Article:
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TNN | Sep 16, 2011, 07.02AM IST
AHMEDABAD: If you plan to take a trip outside Gujarat by private bus, it is advisable to travel light. All private luxury bus operators in the state have been put on alert by the Gujarat police after a terror alert issued by Central intelligence agencies.
The alert was sent by the intelligence agencies to Maharashtra police about a possible terror attack on luxury buses plying between Mumbai and Ahmedabad. No less than 200 buses ply between the two cities every day. "The intelligence input says luxury buses plying between Mumbai and Ahmedabad could be targeted. We have asked all the bus owners to be extra alert," a Mumbai police officer said on condition of anonymity.
The in-charge director general of police, Gujarat, Chittaranjan Singh, said: "We have been intimated about the intelligence input and requisite security measures have been taken to tackle any such eventuality. This apart, we have also decided to train private inter-state luxury bus operators to take adequate preventive and safety measures. Checking all luggages effectively will be part of this training." The state police on Thursday dispatched letters to private luxury bus operators for anti-terror training.
"Recently, we had imparted a similar training to BRTS, AMTS and government bus drivers, conductors and operators," said Singh. Gujarat police has been on a state of alert since the recent blast outside the Delhi high court.
Blasts blot on govt record: PC
Stating that India requires a comprehensive counterterrorism strategy, home minister P Chidambaram said on Thursday he hoped to secure a government decision on setting up the long-pending National Counter-Terrorism Centre to help tackle multiple threats including homegrown terror. Speaking to state police chiefs and intelligence officials on Thursday, Chidambaram said the two recent bomb blasts in Mumbai and Delhi are a "blot" on the government's record but the context of India's proximity to Afghanistan-Pakistan made it vulnerable.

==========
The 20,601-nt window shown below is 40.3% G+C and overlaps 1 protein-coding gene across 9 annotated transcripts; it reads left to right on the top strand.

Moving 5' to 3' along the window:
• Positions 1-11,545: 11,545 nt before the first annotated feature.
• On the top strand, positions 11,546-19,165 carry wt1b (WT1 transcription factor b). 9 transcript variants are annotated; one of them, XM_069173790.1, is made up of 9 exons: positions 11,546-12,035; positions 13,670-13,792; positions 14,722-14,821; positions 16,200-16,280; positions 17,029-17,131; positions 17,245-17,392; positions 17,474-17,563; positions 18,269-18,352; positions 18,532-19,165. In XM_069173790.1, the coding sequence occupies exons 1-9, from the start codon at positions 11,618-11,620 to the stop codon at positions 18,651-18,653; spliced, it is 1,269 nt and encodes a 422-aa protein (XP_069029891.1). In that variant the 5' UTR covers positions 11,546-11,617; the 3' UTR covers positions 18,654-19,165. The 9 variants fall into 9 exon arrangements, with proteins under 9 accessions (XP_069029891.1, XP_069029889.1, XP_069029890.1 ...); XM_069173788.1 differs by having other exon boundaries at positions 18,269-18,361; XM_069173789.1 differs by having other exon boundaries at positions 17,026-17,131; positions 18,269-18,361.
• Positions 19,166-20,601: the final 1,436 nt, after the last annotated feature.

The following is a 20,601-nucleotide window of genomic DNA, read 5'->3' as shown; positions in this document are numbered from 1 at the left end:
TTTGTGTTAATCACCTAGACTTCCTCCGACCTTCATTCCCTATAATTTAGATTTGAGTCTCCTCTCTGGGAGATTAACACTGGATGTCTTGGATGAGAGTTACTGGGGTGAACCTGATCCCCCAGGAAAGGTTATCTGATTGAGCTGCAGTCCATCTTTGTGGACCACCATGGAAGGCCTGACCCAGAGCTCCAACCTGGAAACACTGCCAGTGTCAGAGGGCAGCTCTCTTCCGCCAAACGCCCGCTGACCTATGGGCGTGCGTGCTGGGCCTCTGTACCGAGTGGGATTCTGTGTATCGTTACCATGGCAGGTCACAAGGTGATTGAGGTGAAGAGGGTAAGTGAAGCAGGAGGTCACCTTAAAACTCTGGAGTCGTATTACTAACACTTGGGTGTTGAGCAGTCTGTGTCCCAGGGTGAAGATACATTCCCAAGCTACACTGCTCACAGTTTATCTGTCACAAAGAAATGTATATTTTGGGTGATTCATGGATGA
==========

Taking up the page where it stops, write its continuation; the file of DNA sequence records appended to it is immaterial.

Chidambaram said terrorist groups based in Pakistan continued to target India, but Indian modules were a reality as were groups that espouse the cause of rightwing religious fundamentalism or separatism. Many of them, he said, have acquired the capacity to make bombs. On the crucial aspect of capacity building to tackle terrorism, he said the most important "unfinished agenda" is NCTC. "I hope to secure a government decision on setting up the NCTC.
Once there is a decision, I am confident the core team of NCTC can be installed within 60 days and the full structure can be put together within 12-18 months." Pointing to the wide arc of threats India needs to deal with, Chidambaram said: "There is no let up in attempts to infiltrate from across the Line of Control in Jammu and Kashmir. Besides, there are attempts to infiltrate terrorists via Nepal and Bangladesh into India as well as find a safe transit route from Sri Lanka to Tamil Nadu." He said Af-Pak is epicentre of terror and home to three Pakistan-based groups that target India - Lashkar-e-Taiba, Jaish-e-Mohammed and Hijbul Mujahideen. "There are Indian modules too. They seem to have the capacity to attract radicalised youth. Some modules are loosely knit under an organization called Indian Mujahideen. Many old cadres of the banned SIMI have morphed into IM cadres."
Referring to the threat of Hindutva groups, the home minister said: "There are other Indian modules that espouse the cause of right-wing religious fundamentalism or separatism. Many modules have acquired the capacity to make bombs.